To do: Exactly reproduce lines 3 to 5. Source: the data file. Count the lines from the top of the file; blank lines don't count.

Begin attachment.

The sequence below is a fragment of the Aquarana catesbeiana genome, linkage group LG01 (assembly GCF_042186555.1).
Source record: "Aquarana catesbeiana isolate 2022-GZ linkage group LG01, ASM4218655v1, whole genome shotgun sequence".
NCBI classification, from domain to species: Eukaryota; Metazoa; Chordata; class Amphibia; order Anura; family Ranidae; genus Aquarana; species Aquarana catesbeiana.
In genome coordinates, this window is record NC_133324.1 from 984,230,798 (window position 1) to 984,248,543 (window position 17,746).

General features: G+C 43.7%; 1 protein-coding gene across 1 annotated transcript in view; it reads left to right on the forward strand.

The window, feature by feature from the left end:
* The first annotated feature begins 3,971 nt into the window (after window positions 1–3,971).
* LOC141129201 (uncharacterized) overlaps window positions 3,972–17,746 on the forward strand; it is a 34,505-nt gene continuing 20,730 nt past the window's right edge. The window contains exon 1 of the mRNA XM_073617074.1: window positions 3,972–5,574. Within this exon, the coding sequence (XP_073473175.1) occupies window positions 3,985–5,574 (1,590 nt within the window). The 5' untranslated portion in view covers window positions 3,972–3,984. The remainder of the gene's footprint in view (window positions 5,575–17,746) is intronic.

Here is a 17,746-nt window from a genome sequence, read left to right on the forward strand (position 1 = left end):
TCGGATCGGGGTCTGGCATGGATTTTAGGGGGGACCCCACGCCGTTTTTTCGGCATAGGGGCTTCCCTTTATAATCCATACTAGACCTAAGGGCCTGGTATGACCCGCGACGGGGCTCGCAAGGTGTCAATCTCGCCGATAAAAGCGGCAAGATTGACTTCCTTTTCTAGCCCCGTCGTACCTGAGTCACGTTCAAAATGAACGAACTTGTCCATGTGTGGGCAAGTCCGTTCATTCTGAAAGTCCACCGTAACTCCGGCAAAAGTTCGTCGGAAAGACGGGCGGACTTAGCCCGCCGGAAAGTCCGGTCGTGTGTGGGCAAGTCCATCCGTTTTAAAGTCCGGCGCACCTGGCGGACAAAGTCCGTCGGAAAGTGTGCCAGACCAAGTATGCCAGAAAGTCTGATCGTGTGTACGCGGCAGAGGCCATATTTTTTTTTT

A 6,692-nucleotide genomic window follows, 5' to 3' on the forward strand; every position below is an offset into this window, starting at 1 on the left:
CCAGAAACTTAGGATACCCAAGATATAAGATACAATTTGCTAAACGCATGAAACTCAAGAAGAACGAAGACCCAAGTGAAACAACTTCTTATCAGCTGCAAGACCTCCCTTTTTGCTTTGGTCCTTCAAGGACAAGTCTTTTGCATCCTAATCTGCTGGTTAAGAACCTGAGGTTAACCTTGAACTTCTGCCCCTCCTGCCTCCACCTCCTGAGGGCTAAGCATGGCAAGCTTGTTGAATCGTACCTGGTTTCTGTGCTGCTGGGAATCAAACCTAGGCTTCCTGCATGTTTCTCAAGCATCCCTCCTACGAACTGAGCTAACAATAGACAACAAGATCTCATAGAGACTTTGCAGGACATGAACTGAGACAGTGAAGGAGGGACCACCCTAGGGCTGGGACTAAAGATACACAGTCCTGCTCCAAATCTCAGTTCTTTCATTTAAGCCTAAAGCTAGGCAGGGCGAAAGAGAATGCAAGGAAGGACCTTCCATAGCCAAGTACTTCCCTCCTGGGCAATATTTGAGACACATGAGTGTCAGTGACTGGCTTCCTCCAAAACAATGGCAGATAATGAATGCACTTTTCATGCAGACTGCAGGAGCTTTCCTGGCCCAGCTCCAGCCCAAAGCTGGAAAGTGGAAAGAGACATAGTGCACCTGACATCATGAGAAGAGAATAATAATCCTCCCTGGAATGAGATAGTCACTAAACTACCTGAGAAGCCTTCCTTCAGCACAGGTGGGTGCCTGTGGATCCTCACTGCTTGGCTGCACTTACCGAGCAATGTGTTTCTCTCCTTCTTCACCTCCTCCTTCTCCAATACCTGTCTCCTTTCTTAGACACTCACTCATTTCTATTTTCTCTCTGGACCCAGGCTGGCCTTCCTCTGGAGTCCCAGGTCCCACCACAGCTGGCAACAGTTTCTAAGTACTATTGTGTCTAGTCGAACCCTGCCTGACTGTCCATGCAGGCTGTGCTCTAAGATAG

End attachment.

NCBI classification, from domain to species: Eukaryota; Metazoa; Chordata; class Amphibia; order Anura; family Ranidae; genus Aquarana; species Aquarana catesbeiana.
In genome coordinates, this window is record NC_133324.1 from 984,230,798 (window position 1) to 984,248,543 (window position 17,746).

General features: G+C 43.7%; 1 protein-coding gene across 1 annotated transcript in view; it reads left to right on the forward strand.